[sdiy] brainwaves to CV :O)

Barry Klein Barry.L.Klein at wdc.com
Fri Sep 10 01:22:39 CEST 2010

If one concentrates on a constant pitch, has any instrumentation ever been
able to focus on it and detect it?

-----Original Message-----
From: synth-diy-bounces at dropmix.xs4all.nl
[mailto:synth-diy-bounces at dropmix.xs4all.nl] On Behalf Of Rutger Vlek
Sent: Thursday, September 09, 2010 3:44 PM
To: synth-diy at dropmix.xs4all.nl
Subject: Re: [sdiy] brainwaves to CV :O)

Amen & thank you Scott :).

That's a well-argued point of view. However, there's one part I disagree on.
The brain is quite different from the body itself, when it comes to
evolution. The brain has shown to be extremely plastic, within a human
lifetime. So we don't need thousands of years of evolution to make it
change. An example: in case of a malfunctioning inner ear, cochlear implants
are frequently put in place, stimulating the auditory nerve in a very
different way that a natural cochlea would have done. However, the brain is
able to adapt itself to a certain degree to this new input. In the same way
you can see remapping of brain-area's in case of blindness or deafness. The
'unused' brain area's start to be remapped to more useful functions. 

And arguing from a different point of view: it's not thanks to many years of
evolution that I can play my home built synth. My genetically similar family
members can't play it at all!

So, given that scalp recordings (EEG) are a very crude way to capture what's
really going on in the brain, I still think that once there is a direct
connection to a musical instrument the brain could learn to use it.


On 9 sep 2010, at 23:47, Scott Gravenhorst wrote:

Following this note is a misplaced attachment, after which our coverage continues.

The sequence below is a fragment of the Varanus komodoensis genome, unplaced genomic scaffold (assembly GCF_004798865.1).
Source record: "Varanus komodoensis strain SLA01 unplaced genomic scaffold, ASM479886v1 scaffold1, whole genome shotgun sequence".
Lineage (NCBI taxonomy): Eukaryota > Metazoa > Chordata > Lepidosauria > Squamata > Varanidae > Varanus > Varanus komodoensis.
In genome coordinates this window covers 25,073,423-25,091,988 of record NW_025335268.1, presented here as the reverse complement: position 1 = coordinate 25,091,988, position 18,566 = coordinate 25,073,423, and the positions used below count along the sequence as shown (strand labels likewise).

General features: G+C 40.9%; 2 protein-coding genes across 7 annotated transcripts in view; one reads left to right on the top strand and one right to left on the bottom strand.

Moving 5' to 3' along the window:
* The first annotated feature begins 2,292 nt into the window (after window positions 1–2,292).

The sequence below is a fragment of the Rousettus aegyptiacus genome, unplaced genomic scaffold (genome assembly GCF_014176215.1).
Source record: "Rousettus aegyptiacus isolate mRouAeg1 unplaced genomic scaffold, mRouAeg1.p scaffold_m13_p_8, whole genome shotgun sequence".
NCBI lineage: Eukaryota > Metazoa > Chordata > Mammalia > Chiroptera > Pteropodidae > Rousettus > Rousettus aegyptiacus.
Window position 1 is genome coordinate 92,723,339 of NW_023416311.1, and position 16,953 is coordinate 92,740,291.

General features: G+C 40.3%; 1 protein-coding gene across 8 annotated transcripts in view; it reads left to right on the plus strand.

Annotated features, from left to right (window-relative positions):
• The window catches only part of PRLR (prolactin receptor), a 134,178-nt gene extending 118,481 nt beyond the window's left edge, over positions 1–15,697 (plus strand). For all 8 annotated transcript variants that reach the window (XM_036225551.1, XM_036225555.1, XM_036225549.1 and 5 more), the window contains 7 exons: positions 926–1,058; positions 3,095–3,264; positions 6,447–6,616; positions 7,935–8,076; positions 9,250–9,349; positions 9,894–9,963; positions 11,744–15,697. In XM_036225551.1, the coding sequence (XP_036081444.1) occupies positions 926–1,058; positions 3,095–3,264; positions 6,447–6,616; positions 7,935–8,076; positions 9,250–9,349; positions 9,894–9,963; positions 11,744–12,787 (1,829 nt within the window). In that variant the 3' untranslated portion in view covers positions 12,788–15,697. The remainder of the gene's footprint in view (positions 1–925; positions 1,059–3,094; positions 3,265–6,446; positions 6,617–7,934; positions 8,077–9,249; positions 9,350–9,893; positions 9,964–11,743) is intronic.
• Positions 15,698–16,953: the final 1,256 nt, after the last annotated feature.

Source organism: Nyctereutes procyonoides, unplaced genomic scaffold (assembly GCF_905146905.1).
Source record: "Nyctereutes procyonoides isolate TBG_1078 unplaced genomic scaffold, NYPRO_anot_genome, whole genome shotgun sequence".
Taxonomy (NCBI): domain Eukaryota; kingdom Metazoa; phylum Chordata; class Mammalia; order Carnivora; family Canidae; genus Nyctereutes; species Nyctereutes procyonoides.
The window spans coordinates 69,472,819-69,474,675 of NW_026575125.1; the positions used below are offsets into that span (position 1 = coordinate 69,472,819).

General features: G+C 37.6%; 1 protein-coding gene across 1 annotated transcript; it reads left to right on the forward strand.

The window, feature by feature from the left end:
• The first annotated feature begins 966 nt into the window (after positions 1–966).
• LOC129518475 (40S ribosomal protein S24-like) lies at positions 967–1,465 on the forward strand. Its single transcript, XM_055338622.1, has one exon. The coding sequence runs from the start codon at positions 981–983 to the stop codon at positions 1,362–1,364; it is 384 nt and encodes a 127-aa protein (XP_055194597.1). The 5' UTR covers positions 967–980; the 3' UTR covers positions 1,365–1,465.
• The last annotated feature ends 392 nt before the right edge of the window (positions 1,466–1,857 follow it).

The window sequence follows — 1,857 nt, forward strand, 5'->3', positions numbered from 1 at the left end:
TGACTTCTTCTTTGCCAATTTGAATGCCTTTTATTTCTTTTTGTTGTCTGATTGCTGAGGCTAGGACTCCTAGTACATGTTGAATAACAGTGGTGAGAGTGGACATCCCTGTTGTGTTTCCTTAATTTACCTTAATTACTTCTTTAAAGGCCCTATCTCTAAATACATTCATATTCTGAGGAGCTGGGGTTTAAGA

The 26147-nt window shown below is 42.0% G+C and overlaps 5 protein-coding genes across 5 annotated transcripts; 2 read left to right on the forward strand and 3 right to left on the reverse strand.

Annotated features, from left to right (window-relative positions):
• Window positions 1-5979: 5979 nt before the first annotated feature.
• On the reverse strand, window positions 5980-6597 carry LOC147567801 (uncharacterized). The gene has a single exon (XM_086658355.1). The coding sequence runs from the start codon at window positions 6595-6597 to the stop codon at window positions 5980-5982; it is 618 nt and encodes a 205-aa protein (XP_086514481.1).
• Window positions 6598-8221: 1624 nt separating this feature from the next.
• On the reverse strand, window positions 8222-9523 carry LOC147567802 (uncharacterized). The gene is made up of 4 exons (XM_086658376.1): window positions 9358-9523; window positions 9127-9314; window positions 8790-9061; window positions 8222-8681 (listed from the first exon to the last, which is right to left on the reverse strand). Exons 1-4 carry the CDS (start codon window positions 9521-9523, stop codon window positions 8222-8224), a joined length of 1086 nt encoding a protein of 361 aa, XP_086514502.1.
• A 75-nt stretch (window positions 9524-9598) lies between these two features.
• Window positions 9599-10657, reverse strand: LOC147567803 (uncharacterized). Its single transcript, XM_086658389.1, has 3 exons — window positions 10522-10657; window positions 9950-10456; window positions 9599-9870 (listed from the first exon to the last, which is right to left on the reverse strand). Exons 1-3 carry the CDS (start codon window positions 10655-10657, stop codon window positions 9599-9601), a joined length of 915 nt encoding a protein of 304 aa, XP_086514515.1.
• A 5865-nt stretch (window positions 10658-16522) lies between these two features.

> The animal brain did not evolve in an evironment in which the animal
benefits from
> signals that leave the brain for any reason.  Nor were there nor are there
any challenges
> provided by nature which encourage or ellicit such benefits.  However,
animals did and do
> benefit from the physical electrochemical connections to sensory organs
and muscles.  
> Human beings which are also animals have evolved in the same or similar
way such that we
> developed efficient connections from the brain to sensory organs and
muscles.  The use of
> the sensory organs and muscles provided advantages for (at least) feeding
and breeding,
> thus we prospered.  
> The fact that some electrical signals can be detected by sensitive
electrical equipment
> is, in my opinion, merely a side effect, a curiousity.  The human brain
certainly seems
> capable of some amount of multitasking, such as walking while talking or
playing a
> musical instrument in which the limbs (and other parts) are doing
something perhaps
> related, but different.  
> The connections for muscle control come from specific parts of the brain
that evolved to
> handle those specific functions effectively.  It may be more like
multiprocessing than
> multitasking.  Because of the lack of encouragement/reward from evolution
for external
> signal use (what in nature responds to such signals?) and because
evolution did produce
> advanced connections for limbs and sense, I would have to agree with Barry
that the idea
> of a mentally conducted piano concert will never be as good as one done
with hands and
> other parts, mainly because we have real evolutionary advantages in using
our hands to
> manipulate our physical world and we have no such advantages produced
because of
> electrical activity that eminates from the skull.  
> I think that the technology to even approach something like playing a
fugue from mental
> electrical activity sensed by a machine are a very long way off.  Consider
also that the
> brain is a three dimensional object and connecting to it's exterior
surface would at best
> give only a blurred and distorted summing view of the multitude of
individual signals
> generated within.  Separation of specific signals seems required for such
a task and at
> present, the technology to do so doesn't exist.  (yes, I saw that "House"
episode and I
> thought the same way Barry did: No - it doesn't work like that)
> I would not discourage experimentation in this regard, but I personally
hold out little
> hope for real success.
> -- ScottG
> ________________________________________________________________________
> -- Scott Gravenhorst
> -- FPGA MIDI Synthesizer Information: home1.gte.net/res0658s/FPGA_synth/
> -- FatMan: home1.gte.net/res0658s/fatman/
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> -- When the going gets tough, the tough use the command line.
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